Organizations and law enforcement agencies fighting spyware are making progress, but new tools in an antispyware bill stalled in the U.S. Congress could improve the efforts, a member of the U.S. Federal Trade Commission (FTC) said.
One of the spyware bills passed by the House of Representatives earlier this year, the Spy Act, would give the FTC authority to impose civil fines on companies that distribute spyware to consumers' computers. The bill, along with the Internet Spyware Prevention (or I-SPY) Act have stalled in the Senate since passing the House in May and June.
The FTC has the authority to collect profits from spyware operations and collect money for consumer redress, but it lacks the authority to impose other fines, as it does when going after spammers, said Commissioner Jon Leibowitz, speaking at a spyware forum in Washington, D.C.
Assigning a dollar figure to consumer harm is tricky in many spyware cases, especially when the spyware delivers pop-up advertisements to computers, Leibowitz said. It's sometimes difficult to get courts to assign large consumer damages to pop-up cases, he said.
In some cases, spyware damages are assessed by judges "who don't even use computers," said Dave Koehler, with the FTC's Bureau of Consumer Protection.
The Spy Act would allow the FTC to fine spyware vendors up to US$3 million for hijacking computers, delivering unwanted adware and other violations and US$1 million for collecting personal data without permission, in addition to going after the vendor's profits and seeking consumer redress.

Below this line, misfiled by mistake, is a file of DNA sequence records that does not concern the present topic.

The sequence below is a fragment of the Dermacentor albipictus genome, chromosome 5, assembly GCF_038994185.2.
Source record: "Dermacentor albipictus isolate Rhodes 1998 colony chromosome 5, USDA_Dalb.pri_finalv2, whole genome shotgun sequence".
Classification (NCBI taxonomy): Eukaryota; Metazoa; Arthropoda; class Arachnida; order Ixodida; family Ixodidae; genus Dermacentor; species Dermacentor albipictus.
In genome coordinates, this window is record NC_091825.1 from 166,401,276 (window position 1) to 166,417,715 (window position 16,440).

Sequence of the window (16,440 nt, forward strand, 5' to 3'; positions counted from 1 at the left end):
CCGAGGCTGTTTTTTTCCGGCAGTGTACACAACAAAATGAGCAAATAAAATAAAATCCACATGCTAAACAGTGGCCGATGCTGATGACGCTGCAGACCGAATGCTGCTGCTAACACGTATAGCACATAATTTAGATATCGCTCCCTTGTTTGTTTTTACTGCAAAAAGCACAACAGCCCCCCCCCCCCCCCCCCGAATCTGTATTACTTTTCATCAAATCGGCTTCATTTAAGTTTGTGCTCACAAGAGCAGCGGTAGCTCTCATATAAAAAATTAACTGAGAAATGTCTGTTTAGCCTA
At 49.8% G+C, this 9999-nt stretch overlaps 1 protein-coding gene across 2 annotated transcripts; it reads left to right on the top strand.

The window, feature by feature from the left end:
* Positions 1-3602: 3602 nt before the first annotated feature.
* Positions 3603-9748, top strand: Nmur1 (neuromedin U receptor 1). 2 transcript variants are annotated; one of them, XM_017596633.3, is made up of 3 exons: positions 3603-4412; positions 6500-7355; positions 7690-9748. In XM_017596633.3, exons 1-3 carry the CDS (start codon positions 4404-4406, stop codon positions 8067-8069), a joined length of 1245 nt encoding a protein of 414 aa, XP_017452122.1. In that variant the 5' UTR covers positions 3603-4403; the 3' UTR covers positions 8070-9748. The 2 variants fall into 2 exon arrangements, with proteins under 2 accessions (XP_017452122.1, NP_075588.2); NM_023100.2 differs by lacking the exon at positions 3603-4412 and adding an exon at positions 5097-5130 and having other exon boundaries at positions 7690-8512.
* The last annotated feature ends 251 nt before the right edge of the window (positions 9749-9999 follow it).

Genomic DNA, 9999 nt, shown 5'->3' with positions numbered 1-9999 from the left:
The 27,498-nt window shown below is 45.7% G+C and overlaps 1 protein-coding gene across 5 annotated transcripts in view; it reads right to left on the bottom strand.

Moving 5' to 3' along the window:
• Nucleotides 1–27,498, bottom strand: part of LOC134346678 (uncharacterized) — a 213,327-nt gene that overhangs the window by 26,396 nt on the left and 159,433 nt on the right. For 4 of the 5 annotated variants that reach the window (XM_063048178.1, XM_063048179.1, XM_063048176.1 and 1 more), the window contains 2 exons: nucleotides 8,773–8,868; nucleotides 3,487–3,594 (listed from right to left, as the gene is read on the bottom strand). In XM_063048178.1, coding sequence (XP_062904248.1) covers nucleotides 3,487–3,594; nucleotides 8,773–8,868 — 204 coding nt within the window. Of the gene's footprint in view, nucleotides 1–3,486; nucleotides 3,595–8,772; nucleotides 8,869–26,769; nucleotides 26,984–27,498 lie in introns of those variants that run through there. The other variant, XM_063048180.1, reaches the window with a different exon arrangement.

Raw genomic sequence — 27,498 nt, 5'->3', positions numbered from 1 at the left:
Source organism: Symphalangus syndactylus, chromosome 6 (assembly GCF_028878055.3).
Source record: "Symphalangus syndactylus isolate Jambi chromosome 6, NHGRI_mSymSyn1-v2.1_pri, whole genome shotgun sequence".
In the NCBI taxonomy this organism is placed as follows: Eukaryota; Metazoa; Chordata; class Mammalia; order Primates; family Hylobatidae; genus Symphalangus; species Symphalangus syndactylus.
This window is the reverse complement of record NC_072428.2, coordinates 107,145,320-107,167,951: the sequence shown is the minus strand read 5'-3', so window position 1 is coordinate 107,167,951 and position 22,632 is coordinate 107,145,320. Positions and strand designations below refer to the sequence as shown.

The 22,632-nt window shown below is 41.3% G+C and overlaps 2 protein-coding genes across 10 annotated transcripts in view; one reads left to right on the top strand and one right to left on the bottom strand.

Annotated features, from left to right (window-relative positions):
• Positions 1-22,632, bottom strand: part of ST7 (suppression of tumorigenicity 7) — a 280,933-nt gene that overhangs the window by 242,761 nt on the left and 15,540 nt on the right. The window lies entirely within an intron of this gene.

Additional authority to impose civil fines would give the FTC "an enormous deterrent," Leibowitz said.
"Right now, companies know that the worst they can do is lose their profits," he added. "They're not going to get fined on top of that."
The FTC has brought several spyware actions against companies. In February, the agency settled a case against adware distributor DirectRevenue. In that case, DirectRevenue settled for US$1.5 million, based on its profits, but the founders of the company had received more than US$20 million in venture-capital funding, Leibowitz said.
While participants in the spyware forum said there continue to be many challenges, including a growing trend of foreign spyware vendors, the cost of spyware to U.S. consumers seems to be falling. Consumer Reports estimated that spyware cost U.S. consumers US$2.6 billion in 2006, but only US$1.7 billion in 2007, noted Ari Schwartz, deputy director of the Center for Democracy and Technology, a supporter of StopBadware.org, a consumer-protection effort aimed at spyware and other malicious code.
The drop in the cost of spyware can be attributed to a number of factors, Schwartz said. Antispyware technology is getting better, the FTC has taken action against spyware vendors and StopBadware.org has distributed a list of malicious Web sites, he said. In addition, some states have taken action against spyware, and cybersecurity groups' public education programs seem to be working, he said.
But Ron Teixeira, executive director of the National Cyber Security Alliance (NCSA), noted that consumers may know more about spyware, but they aren't always acting on their knowledge. A survey released by the NCSA and McAfee earlier this month found 78 percent of respondents' computers didn't have all three of what the NCSA calls the "core protection" software -- antivirus, antispyware and firewall.
"We're not seeing a huge increase in the actual behavior change," he said.